In Germany, tree stands are privately owned, and hunting takes place every fall. Venison is highly prized, but if you aren't a farmer or rancher, you will encounter game meat in restaurants, for the most part.
If you have access to venison or elk steak, try cooking the meat in red wine, with bacon to keep the meat from drying out. Venison steak prepared this way is flavorful and can be inexpensive, if you are harvesting and butchering your own.
Prep Time: 25 minutes
Cook Time: 50 minutes
Total Time: 1 hour, 15 minutes
- 3 carrots
- 2 stalks of celery
- 1 medium onion
- 1 tsp. mustard seed, slightly crushed
- 2 bay leaves
- 1/2 tsp. salt
- 1 1/2 lb. venison or elk steaks, 1/2 inch thick
- 1 tsp. juniper berries, crushed
- 2 tsp. black peppercorns, crushed
- 4 - 6 slices of bacon
- 1 c. dry, red wine
- 1 T. corn starch mixed with 2 T. red wine
- 4 oz. creme fraiche
Clean and slice the vegetables into 1/4 inch pieces. Lay them in the bottom of an oiled roaster or 9 x 13 inch pan, add the mustard seed, bay leaves, salt and about 1/2 cup water and bake at 385°F for 20 minutes.
While the vegetables are roasting/steaming, wash and pat dry your steaks. (You may also use a filet piece and carve it for serving.)
Mix together the juniper berries and peppercorns and rub the steaks with this mixture. Lay out the steaks and place bacon to cover (cover 50-90% of steak).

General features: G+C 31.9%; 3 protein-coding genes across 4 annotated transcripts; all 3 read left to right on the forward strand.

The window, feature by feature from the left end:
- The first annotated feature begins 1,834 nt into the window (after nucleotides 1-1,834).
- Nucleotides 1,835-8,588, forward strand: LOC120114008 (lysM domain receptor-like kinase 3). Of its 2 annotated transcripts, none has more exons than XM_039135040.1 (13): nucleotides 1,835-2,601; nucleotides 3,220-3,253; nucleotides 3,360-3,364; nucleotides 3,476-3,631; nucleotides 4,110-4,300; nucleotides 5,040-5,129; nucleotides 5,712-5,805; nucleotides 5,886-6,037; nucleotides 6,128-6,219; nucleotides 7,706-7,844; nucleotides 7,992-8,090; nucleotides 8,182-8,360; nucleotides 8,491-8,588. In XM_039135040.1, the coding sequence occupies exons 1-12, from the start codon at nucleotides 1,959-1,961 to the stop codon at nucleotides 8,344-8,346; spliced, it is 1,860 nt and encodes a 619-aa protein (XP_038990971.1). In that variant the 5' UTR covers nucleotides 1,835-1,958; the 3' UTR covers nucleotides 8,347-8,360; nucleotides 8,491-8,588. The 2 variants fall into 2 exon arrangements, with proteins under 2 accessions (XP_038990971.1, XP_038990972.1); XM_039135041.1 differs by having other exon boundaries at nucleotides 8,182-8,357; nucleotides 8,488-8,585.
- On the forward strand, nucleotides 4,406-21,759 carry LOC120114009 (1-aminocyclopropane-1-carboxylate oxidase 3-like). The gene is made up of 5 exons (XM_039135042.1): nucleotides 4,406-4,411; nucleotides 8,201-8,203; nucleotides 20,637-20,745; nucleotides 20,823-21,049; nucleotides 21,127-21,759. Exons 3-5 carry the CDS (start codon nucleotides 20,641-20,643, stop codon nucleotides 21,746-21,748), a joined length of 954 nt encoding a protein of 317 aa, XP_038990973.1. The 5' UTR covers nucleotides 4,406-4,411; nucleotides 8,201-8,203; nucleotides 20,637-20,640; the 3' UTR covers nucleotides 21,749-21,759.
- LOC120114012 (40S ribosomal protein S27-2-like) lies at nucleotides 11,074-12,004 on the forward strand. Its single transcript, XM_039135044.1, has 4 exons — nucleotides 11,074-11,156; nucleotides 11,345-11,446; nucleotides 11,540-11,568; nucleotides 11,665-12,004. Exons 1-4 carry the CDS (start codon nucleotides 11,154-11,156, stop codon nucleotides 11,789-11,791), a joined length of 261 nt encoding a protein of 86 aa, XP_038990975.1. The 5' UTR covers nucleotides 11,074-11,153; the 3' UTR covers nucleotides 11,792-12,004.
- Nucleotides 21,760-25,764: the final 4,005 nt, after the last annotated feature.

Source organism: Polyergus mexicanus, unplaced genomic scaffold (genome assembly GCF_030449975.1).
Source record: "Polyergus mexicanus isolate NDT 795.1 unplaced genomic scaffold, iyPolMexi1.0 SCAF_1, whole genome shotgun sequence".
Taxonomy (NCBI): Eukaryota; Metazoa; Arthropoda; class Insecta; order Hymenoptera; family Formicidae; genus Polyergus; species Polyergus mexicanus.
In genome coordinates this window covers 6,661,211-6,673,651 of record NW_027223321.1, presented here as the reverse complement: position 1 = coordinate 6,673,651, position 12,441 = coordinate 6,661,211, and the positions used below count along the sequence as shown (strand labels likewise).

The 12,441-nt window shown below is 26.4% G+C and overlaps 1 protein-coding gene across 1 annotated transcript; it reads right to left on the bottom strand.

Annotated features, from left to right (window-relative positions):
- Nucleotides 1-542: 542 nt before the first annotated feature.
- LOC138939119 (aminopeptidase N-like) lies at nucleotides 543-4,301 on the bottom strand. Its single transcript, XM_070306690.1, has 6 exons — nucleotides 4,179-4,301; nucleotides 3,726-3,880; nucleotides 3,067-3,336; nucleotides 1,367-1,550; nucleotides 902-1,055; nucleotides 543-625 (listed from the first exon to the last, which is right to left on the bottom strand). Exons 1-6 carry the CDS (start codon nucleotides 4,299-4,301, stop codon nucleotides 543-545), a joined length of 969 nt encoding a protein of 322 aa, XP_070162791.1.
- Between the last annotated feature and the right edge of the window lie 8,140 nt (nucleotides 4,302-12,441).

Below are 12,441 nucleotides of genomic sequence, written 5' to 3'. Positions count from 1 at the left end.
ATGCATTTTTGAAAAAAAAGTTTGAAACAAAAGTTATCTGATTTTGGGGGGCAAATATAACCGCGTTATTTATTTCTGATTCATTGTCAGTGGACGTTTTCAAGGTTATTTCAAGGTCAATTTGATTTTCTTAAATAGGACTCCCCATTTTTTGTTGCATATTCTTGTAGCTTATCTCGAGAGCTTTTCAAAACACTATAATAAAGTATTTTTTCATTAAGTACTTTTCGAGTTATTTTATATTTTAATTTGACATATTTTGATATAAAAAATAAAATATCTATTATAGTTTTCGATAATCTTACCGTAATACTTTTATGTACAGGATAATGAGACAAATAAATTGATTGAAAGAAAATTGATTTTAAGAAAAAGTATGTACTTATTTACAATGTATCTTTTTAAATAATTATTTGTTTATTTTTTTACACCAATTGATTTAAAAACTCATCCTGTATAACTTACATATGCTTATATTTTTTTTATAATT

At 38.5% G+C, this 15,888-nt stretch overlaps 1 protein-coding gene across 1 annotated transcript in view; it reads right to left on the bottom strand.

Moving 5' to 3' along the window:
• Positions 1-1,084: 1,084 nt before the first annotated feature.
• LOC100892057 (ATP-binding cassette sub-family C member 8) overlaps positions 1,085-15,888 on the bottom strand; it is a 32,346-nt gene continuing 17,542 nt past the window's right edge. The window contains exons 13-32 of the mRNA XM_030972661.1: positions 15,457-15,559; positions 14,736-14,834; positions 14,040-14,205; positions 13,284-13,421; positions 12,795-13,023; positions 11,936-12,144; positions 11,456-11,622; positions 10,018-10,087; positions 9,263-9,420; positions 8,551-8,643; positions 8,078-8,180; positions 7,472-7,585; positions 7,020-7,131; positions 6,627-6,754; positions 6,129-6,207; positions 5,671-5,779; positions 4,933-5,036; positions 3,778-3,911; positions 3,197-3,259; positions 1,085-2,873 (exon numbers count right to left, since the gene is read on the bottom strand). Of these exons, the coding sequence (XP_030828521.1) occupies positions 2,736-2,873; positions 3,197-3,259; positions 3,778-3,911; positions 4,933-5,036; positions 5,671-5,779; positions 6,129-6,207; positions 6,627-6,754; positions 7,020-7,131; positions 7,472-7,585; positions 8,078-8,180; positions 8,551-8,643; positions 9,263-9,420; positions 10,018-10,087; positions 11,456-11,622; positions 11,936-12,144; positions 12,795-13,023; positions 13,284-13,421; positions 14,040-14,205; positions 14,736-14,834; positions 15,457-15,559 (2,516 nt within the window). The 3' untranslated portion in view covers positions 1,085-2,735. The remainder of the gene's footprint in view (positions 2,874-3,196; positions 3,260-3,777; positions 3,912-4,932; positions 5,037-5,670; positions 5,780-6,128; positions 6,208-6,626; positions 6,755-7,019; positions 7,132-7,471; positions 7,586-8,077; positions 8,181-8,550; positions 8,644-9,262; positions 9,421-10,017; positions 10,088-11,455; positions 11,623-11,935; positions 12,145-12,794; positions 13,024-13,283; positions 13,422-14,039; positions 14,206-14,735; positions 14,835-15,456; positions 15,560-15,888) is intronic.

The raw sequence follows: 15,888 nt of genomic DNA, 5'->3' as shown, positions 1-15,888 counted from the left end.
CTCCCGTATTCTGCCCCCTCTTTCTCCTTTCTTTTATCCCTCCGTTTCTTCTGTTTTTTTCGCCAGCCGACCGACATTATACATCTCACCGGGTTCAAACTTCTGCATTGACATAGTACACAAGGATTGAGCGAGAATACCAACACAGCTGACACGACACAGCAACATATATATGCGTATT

When the vegetables have softened slightly, remove from oven, place steaks on top (bacon side up), and place pan back in oven.
Bake for 10 minutes, pour the red wine over steaks and bake another 15-20 minutes.
Remove from oven. Test steaks for desired doneness (they will be medium-well to well done). Remove steaks to a platter, remove bacon and keep warm.
Pour off red wine into small saucepan and bring to a boil. Reduce to half. Add the corn starch slurry while stirring and stir until thick. Add the crème frâiche and stir until blended. Taste and adjust the seasonings as needed.
Serve steaks with potatoes and sauce and apple quarters browned in butter and cooked in white wine.
Notes: You may make a roux with flour and butter and add the red wine, instead of using cornstarch to thicken. You may also use pureed vegetables to thicken (they are usually discarded) for a healthy and tasty alternative.
If you have access to (expensive) beef or game fond (found at some German groceries) you can also add a couple of tablespoons at the end for flavor, but lighten up on the salt as necessary.